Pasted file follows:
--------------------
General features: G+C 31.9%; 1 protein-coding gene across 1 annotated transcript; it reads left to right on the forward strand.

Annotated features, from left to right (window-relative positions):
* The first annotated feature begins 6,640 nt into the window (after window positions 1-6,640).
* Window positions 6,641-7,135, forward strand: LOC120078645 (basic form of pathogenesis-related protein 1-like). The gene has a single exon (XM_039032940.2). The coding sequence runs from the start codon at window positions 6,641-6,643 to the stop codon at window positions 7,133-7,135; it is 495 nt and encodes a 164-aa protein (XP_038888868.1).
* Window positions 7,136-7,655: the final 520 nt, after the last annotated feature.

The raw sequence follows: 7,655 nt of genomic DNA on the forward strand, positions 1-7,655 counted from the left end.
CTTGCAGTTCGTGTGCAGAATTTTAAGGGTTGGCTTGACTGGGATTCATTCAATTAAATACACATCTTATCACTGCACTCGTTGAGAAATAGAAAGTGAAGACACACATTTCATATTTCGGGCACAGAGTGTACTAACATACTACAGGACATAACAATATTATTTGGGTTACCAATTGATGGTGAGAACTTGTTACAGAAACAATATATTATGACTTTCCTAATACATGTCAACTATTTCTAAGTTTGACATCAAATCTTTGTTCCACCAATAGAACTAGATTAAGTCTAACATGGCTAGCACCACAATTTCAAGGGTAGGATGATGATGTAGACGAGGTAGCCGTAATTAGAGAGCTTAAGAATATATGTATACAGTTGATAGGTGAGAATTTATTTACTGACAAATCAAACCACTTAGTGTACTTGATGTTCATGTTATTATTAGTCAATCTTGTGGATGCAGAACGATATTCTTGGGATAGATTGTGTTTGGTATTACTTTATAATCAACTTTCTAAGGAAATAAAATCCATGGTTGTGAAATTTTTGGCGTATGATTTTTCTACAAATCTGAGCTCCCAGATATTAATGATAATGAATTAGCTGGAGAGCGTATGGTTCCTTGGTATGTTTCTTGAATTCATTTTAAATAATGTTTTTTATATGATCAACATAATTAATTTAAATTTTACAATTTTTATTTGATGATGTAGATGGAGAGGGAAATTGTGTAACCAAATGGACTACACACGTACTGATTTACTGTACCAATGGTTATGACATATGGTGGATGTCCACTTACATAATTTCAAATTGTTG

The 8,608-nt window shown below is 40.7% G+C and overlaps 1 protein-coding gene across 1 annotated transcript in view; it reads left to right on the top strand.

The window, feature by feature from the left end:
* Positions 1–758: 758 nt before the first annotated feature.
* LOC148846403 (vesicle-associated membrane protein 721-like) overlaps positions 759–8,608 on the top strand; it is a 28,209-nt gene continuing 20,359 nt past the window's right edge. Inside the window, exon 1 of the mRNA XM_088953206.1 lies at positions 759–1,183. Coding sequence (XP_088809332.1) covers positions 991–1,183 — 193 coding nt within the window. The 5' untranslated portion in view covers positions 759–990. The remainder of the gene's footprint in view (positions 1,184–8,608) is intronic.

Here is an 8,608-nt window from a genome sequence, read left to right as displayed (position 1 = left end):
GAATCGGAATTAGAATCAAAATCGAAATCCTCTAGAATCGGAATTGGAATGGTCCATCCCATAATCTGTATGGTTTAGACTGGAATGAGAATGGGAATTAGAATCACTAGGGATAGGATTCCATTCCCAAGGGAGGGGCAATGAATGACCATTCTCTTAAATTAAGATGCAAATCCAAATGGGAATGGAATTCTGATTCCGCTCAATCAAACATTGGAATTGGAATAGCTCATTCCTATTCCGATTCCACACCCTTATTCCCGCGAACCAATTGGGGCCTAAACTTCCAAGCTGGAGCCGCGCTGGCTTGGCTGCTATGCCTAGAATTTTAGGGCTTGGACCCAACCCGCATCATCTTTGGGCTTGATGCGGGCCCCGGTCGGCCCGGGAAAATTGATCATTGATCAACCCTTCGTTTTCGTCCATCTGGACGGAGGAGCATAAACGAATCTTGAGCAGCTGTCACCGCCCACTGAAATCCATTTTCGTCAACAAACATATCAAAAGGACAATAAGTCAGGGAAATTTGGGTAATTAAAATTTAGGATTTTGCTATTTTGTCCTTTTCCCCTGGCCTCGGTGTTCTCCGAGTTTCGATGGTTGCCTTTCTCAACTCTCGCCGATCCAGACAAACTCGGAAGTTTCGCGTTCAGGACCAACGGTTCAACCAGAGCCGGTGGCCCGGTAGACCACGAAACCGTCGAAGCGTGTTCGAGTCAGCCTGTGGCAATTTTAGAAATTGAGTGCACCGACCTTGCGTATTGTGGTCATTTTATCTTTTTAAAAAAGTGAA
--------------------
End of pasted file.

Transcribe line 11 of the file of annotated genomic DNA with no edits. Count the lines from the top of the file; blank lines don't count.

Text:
* LOC148846403 (vesicle-associated membrane protein 721-like) overlaps positions 759–8,608 on the top strand; it is a 28,209-nt gene continuing 20,359 nt past the window's right edge. Inside the window, exon 1 of the mRNA XM_088953206.1 lies at positions 759–1,183. Coding sequence (XP_088809332.1) covers positions 991–1,183 — 193 coding nt within the window. The 5' untranslated portion in view covers positions 759–990. The remainder of the gene's footprint in view (positions 1,184–8,608) is intronic.